Churchill Roberts and CJC Alumna Comment on UF Johns Committee Documentary
Churchill Roberts, University of Florida College of Journalism and Communications Telecommunication professor and Allyson Beutke DeVito, B.S. Telecommunication 1998 and M.A.M.C. 2000, were quoted in “’A Skeleton in Florida’s Closet:’ The Johns Committee History at UF” published in The Independent Florida Alligator on July 12.
The article focuses on the interrogation of UF students and professors who were targeted for being part of the LGBTQ+ community. From 1956 to 1965, the Johns Committee, created by the Florida Legislature to investigate communist connections to civil rights movements, orchestrated these attacks at UF and throughout the state. It was supported by then-UF President J. Wayne Reitz.
As a Master’s student in Roberts’ CJC Documentary Institute, DeVito produced “Behind Closed Doors: The Dark Legacy of the Johns Committee.”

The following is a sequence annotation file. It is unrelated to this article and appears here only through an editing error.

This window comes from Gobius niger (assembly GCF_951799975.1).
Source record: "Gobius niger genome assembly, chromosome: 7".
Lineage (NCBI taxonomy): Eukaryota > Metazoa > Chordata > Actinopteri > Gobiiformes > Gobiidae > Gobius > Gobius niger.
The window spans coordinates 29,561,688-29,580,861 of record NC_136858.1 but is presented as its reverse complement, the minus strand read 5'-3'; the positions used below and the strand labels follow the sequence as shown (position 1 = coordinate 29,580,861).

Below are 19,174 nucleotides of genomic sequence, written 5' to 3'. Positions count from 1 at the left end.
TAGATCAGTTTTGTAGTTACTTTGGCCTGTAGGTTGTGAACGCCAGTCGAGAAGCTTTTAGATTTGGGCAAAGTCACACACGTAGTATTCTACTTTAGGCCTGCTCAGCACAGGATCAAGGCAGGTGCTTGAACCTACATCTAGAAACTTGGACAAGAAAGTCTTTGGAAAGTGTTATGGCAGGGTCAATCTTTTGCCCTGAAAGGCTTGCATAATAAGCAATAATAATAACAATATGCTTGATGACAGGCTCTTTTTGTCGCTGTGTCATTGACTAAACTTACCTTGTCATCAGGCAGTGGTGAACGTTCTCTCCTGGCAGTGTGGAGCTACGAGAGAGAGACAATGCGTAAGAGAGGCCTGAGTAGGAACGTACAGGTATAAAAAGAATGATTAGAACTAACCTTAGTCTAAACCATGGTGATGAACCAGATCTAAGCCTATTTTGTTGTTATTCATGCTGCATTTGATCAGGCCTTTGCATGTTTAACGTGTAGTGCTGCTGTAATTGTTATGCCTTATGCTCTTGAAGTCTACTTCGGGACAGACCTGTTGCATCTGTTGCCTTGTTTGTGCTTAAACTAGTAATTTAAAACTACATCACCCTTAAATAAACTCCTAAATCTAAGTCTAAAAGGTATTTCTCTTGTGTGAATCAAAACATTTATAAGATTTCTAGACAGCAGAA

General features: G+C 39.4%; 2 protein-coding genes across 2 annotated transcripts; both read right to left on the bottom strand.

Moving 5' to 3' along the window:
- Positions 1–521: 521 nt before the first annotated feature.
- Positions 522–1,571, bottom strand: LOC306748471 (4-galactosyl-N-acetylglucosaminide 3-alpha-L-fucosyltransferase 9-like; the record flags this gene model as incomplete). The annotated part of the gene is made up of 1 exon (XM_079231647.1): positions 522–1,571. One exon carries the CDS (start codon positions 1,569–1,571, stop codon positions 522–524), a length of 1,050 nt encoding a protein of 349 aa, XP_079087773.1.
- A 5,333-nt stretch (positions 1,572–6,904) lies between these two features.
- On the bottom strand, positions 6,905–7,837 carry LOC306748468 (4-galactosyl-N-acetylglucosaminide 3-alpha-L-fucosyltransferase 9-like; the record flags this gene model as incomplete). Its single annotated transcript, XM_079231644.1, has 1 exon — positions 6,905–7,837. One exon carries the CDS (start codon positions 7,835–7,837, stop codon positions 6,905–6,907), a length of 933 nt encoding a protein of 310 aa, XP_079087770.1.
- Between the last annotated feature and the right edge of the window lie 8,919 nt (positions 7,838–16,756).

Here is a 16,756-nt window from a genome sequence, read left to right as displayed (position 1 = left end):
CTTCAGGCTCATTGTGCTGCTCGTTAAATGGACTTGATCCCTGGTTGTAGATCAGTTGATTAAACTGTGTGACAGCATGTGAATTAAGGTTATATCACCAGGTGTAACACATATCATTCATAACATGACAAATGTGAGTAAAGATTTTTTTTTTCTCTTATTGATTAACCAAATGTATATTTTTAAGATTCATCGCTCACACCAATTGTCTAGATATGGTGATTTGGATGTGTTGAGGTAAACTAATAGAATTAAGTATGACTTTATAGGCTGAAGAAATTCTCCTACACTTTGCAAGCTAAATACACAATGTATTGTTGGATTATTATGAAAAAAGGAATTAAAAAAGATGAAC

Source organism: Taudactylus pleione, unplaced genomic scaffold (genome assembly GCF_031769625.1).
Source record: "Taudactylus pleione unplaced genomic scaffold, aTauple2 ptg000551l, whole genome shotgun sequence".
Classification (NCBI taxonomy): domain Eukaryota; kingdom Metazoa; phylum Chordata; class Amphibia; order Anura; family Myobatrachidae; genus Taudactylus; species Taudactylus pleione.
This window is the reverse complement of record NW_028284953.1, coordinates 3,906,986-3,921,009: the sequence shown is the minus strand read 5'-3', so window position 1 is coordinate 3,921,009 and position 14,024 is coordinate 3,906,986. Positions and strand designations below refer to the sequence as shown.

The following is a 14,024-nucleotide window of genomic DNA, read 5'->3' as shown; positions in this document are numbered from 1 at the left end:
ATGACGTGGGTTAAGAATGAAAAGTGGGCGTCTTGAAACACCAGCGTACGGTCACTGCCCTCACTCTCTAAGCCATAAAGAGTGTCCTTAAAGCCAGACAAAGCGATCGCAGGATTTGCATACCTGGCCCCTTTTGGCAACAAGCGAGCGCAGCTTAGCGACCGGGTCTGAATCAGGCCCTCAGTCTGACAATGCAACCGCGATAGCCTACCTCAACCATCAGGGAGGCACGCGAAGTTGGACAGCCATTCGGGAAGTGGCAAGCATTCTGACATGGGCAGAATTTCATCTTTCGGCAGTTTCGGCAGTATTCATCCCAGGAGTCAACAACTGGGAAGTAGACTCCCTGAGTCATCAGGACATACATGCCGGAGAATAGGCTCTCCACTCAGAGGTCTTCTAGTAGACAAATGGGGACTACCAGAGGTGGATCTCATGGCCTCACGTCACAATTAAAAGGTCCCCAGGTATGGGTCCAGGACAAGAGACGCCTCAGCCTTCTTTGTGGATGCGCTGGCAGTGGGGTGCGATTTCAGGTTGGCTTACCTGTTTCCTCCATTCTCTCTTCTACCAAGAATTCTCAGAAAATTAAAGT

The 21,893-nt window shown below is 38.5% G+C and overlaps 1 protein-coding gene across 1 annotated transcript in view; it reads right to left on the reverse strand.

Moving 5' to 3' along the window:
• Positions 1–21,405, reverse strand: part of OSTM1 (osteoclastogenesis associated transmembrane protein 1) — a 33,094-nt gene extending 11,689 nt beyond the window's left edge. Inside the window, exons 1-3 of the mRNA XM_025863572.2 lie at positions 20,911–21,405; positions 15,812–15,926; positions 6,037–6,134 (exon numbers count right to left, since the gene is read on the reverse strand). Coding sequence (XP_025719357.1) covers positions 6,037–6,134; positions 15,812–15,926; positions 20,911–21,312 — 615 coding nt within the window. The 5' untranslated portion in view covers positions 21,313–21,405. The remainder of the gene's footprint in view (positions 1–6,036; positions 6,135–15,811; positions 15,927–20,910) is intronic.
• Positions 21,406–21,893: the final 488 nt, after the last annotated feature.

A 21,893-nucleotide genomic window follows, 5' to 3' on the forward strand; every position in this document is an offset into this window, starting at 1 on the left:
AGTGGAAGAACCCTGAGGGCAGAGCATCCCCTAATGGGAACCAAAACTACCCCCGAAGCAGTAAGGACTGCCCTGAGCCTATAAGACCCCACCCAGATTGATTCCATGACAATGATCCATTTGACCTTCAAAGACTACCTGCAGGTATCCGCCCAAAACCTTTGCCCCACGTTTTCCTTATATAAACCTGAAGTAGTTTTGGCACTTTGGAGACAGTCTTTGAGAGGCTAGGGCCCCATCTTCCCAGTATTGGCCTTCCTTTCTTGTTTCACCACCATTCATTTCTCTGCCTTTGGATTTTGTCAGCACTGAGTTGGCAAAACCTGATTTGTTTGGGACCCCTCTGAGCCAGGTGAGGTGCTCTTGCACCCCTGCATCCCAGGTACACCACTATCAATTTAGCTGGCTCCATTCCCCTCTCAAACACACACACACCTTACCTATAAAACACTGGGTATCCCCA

According to Roberts, the Johns Committee, formally known as the Florida Legislative Investigation Committee, was led by Florida Sen. Charley E. Johns.
“Initially designed to locate communist ties to the Florida NAACP, the committee switched gears in 1958 to investigate LGBTQ+ students and faculty in Florida public schools. It investigated universities like UF, Florida State University and the University of South Florida,” he said.
He referenced a pamphlet, “Homosexuality and Citizenship in Florida,” published by the Johns Committee in 1964 that was intended to inform readers about the “scope and nature of homosexuality” to later “effectively deal with the growing problem.”
“The pamphlet includes explicit pornographic pictures, and the state legislature stopped printing the pamphlet and denied funding to the Johns Committee. It could later be found in red-light districts, or areas where porn shops are frequently found, in New York City,” Roberts said.
DeVito said it took more than a year to research and produce the documentary. She found that having people who were directly involved and were able able to share their feelings of what happened helped bring the documentary to life.
“It was crucial to telling a powerful story,” she said. “It was almost like I was uncovering this piece of history that no one had talked about in 30, 40 years. I remember thinking to myself, this is definitely a skeleton in Florida’s closet.”